Online shopping marketplace Etsy pinned a positive start to its story as a public company, witnessing a near-doubling of its share price during a Nasdaq debut Thursday.
Shares of Etsy closed at $30, up 87.5% from its initial public offering price of $16 a share. The company's value soared to about $3.4 billion, falling in between the likes of hardware maker Logitech International and fellow e-commerce service Groupon Inc.
Etsy, which connects makers of handcrafted goods to buyers, is expected to use the $213 million that it received from the IPO to expand its worldwide audience of about 20 million buyers. But the Brooklyn company now will face pressure from public investors: It produces no profit, and it's unclear when it will.
The near-doubling is “a great outcome for the IPO,” said Gil Luria, a Wedbush Securities analyst who follows and regularly makes purchases on Etsy. “From here, what happens, though? The stock is trading at multiples that are well above any comparable that anyone can come up with.”
Etsy is valued at about 17 times its 2014 revenue of $196 million, which comes from commissions and other fees. Its net loss widened to $15 million last year.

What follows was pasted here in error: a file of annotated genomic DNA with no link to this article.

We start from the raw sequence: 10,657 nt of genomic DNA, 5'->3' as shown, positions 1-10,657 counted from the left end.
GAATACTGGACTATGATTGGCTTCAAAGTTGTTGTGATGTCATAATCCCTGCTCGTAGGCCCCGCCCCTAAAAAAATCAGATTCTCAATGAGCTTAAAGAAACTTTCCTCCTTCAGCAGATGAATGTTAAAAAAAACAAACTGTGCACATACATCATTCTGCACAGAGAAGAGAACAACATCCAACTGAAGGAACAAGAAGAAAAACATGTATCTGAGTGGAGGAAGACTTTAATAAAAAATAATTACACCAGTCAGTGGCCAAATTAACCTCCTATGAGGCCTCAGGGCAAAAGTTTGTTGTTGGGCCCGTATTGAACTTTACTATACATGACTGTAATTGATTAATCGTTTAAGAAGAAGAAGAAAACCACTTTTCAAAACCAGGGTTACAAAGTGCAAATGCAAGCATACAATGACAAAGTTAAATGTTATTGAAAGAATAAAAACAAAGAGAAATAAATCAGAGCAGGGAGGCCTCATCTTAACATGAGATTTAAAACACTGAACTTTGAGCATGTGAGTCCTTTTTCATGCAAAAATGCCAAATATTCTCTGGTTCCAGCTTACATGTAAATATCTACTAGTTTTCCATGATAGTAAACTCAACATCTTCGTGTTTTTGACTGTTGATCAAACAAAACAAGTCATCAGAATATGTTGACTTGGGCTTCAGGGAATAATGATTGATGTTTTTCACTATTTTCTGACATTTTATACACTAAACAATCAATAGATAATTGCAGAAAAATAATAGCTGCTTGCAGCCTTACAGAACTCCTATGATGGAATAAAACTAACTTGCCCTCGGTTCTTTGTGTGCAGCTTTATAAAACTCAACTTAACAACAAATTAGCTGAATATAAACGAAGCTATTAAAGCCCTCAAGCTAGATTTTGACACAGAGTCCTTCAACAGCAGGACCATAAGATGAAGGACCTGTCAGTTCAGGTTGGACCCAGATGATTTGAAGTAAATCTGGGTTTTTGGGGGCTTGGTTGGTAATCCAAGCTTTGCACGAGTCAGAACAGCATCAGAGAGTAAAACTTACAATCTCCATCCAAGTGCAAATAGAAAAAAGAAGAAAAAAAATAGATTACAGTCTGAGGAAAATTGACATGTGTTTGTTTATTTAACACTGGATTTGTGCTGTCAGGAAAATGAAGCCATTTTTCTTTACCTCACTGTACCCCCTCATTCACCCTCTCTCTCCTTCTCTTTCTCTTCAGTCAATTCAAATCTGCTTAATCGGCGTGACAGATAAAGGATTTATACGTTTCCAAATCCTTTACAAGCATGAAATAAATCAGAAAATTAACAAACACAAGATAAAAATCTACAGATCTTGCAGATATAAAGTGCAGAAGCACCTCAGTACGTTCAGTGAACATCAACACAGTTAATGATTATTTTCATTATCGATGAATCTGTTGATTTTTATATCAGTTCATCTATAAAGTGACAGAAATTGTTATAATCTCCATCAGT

The company pieced together a select group of initial investors and even took an unusual route by setting aside a small portion of shares for its users and other individuals at the $16 IPO price. Etsy also is certified as a B-Corporation, requiring it to maintain certain social and environmental standards set by an independent monitor. The B-Corporation status and self-selected investors should reduce the pressure on Etsy to produce profits. But analysts such as Luria worry Etsy won't be able to maintain a torrid pace of revenue growth.
The company began as a tiny project out of an apartment in 2005. By the end of 2014, Etsy had 685 employees, 51% of whom were women. More than 1.3 million makers of homespun clothing, handcrafted jewelry, unique furniture and other special items earned cash last year through Etsy.
They sold nearly $2 billion worth of goods in 2014. But that's a tiny slice of the growing e-commerce market, which is expected to surpass $1.5 trillion in worldwide sales in 2015, according to the research firm EMarketer.